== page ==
Being out here in Hong Kong I often get a little bit homesick for the people and places of England. Many discussions among us ex-pats are about the things we miss from home and when these conversations start, they don’t take long to turn to food.
I miss proper crusty bread and the smell of the bread aisle at the supermarket. I constantly miss real Cheese, all types. Every now and then I get an overwhelming craving for real fish and chips. I smell something deep fried and find myself yearning for that crispy batter gently nuzzled around perfect white fish, crispy chips, turning slightly soggy in lashings of salt and vinegar, mushy peas. When I’m back in England my 84 year old Grandma and I head out for a fish and chip lunch. Our treat. Large, she says, we don’t want to waste our time with that small size. Then there are sausages, the quest to find a real sausage in Hong Kong continues. Once every few months one of us will return home giddy with excitement; we’ve found something we suspect might be a real sausage. Nervously we pop them under the grill, with excited eyes we lay out the bread (hideous sliced stuff), the butter and the ketchup. With baited breathe we bite into the long awaited sausage sandwich….. but no, it’s not a real sausage. Another imposter. Again we are disappointed. Sausages are always the first thing to be eaten when I get off the plane back to England. My Mum is always ready, with sausages from the local butcher. The first mouthful is heavenly.
The other day a bout of this homesickness struck.Right now it’s snowy back in England, all I saw when I looked on-line were pictures of snow men, frosty walks and friends wrapped up and rosy cheeked in winter woolies, it made me feel a very long way from home. I wanted to make something homey, that I could bite into and feel right at home. I turned to scones. Normally I’d have my scones still a little warm, sliced in half and laden with jam and heapings of clotted cream (always in that order). There was only one problem, a distinct absence of clotted cream in Hong Kong. These scones are the answer, the apple and cinnamon renders cream unnecessary, they’re wonderful to eat just as they are or, if you must, with a little bit of butter.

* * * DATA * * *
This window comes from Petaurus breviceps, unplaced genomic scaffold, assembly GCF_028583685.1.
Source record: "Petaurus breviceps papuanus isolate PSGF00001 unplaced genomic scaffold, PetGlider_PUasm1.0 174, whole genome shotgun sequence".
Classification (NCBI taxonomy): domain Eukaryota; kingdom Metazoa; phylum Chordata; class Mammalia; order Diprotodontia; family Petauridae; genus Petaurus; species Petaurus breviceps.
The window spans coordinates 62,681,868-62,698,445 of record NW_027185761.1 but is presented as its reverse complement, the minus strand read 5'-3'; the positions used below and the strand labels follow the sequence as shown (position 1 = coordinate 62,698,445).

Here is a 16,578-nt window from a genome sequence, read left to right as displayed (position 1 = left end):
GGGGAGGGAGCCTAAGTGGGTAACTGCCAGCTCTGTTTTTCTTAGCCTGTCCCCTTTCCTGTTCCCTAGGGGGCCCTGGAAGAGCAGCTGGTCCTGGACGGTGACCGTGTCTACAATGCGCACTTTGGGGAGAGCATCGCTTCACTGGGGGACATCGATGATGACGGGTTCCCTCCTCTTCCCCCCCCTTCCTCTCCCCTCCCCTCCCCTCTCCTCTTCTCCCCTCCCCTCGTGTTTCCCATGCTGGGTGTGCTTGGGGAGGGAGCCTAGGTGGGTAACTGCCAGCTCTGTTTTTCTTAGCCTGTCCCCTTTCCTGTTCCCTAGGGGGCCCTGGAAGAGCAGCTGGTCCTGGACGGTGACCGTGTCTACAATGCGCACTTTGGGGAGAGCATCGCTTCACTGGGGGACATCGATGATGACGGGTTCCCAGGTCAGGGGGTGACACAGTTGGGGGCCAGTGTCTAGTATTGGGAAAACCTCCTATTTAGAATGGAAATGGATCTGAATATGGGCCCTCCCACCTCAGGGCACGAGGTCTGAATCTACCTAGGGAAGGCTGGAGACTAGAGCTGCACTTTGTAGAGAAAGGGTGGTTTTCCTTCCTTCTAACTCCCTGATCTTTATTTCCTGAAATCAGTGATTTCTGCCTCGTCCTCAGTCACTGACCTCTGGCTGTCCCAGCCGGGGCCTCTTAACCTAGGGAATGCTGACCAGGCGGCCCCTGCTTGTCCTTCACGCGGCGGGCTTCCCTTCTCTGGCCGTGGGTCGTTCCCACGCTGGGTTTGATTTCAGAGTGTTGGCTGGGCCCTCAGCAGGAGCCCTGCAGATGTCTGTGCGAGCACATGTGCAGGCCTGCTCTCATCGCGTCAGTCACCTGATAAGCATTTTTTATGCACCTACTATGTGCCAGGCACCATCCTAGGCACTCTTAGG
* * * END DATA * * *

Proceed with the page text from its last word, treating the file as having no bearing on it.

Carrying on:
Apple and Cinnamon Scones
(recipe adapted from BBC food)
225g Self Raising Flour
pinch of salt
55g butter (plus an additional tbsp for cooking the apples)
25g caster sugar
150ml of milk
2 apples, peeled, cored and finely chopped
1 tsp cinnamon
1Tbsp brown sugar
– First prepare your apples. You need them to be peeled, cored and finely chopped. In a large pan, heat a tablespoon of butter. Add in your apple, cinnamon and brown sugar. Stir until all the apple is coated in the sugar and spice. Cook for a few minutes until the apple starts to soften. You still want it to remain in small pieces – don’t let it turn into apple sauce! Remove it from the heat and leave to cool.
– Heat the oven to 220C/425F/Gas 7. Lightly grease a baking sheet
– Mix the flour and salt and rub in the butter with your finger tips.
– Stir in the sugar, then add the milk slowly, stirring until you have a soft dough. Add in your prepared apples and mix until evenly distributed.
– Shape your scones. I thought the apple taste needed a rustic look, so I shaped them into rough circles with my hands. You could roll out the dough and use a cutter if you prefer a neater shape.
– Place on a greased baking sheet. Lightly dust with a little more cinnamon and brown sugar. Bake for 12 – 15 minutes until risen and golden.
What food do you miss when you’re a long way from home?